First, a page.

Should you prefer to read a John Grisham novel instead of driving, you can with £15 by taking a train to Birmingham from London Marylebone station. Should you prefer to fly or take a coach, it is up to you. There is only one route between Lagos and the rest of the country. Business, leisure and transporters have no option of freighting their goods by rail. It is just this road, heavily used and in serious need of repair. The busyness of the route should have placed the road as a priority for development a decade ago.
The Lagos/Ibadan expressway is only 105 or 120 kilometres but many people who started the journey in good faith have died unnecessarily. In the eighties, a good car could make the journey to Lagos (old Toll Gate) in a little over an hour. In today’s estimation, depending on the experience of the driver and reliability of vehicle, the same journey could take about 90 minutes to two hours.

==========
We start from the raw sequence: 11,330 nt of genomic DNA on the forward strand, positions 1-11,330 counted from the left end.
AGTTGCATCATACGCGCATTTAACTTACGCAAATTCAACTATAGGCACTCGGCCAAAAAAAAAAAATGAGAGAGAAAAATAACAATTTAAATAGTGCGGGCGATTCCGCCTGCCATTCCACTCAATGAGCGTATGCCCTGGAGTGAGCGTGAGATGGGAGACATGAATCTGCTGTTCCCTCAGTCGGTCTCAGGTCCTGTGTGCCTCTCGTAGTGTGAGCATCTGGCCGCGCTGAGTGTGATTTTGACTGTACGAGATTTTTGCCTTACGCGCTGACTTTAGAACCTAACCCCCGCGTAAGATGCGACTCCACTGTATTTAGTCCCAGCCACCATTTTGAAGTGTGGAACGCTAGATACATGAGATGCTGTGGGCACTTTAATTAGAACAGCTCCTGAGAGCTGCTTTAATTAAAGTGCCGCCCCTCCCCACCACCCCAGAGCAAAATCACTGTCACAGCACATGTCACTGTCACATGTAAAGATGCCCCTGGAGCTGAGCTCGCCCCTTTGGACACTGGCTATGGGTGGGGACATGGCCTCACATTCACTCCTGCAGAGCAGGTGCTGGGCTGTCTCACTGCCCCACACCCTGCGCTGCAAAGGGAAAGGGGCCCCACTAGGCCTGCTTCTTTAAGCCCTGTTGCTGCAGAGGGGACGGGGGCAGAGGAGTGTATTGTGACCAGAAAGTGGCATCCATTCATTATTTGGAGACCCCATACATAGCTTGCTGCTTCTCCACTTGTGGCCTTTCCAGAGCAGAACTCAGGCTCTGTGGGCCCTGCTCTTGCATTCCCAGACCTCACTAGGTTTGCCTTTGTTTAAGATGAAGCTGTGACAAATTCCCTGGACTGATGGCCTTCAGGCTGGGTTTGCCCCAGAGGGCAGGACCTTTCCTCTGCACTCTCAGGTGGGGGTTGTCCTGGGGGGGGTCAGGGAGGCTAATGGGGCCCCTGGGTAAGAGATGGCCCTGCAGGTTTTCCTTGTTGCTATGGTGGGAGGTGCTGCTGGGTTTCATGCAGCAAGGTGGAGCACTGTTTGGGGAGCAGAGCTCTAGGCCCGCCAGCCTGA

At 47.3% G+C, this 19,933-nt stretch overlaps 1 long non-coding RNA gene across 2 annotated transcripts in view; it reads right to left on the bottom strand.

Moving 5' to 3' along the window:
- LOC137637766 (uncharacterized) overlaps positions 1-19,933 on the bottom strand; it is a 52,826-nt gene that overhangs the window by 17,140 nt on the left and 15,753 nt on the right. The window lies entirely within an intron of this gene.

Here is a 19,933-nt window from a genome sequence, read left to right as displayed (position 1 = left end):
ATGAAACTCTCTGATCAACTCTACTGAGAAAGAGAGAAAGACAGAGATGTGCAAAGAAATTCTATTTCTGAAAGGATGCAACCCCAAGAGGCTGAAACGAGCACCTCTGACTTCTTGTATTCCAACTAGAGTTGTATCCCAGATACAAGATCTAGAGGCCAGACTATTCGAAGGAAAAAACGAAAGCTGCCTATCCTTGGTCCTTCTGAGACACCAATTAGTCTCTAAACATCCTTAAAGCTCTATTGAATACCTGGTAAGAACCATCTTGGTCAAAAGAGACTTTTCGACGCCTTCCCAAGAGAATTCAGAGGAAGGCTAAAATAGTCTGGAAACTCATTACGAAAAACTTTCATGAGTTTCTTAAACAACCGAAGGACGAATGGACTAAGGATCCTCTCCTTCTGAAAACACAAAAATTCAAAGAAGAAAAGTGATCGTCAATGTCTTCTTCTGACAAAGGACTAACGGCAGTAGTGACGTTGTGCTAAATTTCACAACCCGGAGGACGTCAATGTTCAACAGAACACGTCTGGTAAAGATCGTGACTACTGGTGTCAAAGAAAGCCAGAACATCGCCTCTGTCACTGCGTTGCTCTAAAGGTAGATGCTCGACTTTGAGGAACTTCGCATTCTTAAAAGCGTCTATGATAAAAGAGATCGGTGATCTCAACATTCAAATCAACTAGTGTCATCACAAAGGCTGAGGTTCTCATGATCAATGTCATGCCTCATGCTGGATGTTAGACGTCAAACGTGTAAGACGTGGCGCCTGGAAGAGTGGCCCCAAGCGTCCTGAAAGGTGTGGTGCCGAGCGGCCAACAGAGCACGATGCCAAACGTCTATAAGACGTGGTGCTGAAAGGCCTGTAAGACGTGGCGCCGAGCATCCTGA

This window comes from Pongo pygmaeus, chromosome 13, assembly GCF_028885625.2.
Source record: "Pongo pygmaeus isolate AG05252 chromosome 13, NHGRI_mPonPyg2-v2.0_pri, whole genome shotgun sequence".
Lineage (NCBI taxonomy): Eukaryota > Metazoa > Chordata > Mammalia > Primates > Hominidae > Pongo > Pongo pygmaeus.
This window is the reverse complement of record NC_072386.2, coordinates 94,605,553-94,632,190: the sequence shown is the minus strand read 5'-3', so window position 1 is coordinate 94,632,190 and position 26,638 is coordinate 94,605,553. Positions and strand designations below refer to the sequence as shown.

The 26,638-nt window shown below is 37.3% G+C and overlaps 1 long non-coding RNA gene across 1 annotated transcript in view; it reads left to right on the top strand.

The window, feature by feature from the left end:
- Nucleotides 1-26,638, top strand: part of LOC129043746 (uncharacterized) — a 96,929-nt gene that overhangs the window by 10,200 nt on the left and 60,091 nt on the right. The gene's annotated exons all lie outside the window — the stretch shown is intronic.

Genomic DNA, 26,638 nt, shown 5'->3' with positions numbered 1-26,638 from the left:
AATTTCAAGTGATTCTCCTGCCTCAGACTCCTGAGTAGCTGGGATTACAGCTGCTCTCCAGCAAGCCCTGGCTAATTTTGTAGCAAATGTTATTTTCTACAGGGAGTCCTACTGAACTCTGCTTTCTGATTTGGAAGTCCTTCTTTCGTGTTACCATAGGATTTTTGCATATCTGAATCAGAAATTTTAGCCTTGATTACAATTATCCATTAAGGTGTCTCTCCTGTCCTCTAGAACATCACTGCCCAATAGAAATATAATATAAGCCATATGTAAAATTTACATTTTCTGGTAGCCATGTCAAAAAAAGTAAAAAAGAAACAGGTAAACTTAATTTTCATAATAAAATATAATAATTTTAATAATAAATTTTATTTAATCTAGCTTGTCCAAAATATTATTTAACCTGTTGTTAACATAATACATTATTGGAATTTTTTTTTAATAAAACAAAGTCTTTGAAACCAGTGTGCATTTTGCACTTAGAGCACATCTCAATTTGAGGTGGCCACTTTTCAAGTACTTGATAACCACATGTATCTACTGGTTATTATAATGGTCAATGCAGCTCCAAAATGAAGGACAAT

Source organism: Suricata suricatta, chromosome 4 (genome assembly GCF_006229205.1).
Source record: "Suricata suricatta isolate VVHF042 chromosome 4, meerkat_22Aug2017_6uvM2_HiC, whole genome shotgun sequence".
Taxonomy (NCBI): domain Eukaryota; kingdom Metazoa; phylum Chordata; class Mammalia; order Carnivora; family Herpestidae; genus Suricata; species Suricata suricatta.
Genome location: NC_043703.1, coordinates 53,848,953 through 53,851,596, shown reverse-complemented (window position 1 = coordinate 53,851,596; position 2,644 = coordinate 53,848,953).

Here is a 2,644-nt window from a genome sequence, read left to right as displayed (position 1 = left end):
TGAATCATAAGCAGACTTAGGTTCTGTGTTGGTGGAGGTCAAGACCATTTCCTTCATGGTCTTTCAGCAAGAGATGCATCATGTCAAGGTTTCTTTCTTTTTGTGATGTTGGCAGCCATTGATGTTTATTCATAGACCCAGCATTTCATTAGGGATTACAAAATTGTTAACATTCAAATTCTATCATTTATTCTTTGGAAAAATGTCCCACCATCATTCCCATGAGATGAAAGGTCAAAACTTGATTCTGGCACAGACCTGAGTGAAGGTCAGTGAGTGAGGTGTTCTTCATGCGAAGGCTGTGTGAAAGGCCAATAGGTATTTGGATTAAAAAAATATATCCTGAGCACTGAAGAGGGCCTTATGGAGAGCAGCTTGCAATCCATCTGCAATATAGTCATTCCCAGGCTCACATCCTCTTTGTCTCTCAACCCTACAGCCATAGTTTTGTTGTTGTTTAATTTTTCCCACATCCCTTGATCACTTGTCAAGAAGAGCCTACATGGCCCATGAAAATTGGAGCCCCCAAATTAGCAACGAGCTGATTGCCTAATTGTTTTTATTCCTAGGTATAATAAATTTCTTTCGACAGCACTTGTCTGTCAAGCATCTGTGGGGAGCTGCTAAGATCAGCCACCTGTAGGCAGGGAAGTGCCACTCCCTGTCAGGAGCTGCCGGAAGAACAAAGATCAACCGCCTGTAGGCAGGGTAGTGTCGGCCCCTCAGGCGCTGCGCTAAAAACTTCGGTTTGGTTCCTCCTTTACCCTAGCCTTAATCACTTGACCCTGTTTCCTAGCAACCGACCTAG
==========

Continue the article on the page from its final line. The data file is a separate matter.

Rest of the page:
Unfortunately, the Bi-Courtney agreement, having experienced several false starts, is yet to register its presence credibly. As a result, a national paper published a statement from the Federal Road Safety Corps, Ogun State Command, stating that 775 persons died in 2,075 accidents on the Lagos-Ibadan Expressway between January 2011 and March 2012. The data showed that between January and March 2012, 446 persons were involved in 61 road accidents, leaving 31 of them dead and 131 injured. The data further revealed that the death toll increased with the number of accidents recorded, compared to previous years. For instance, 1,175 crashes occurred on the road, which resulted in 649 deaths in 2010, while 1,980 crashes occurred in 2011, with 720 deaths. One wonders what the fatality data is like for all of Nigeria’s motorways.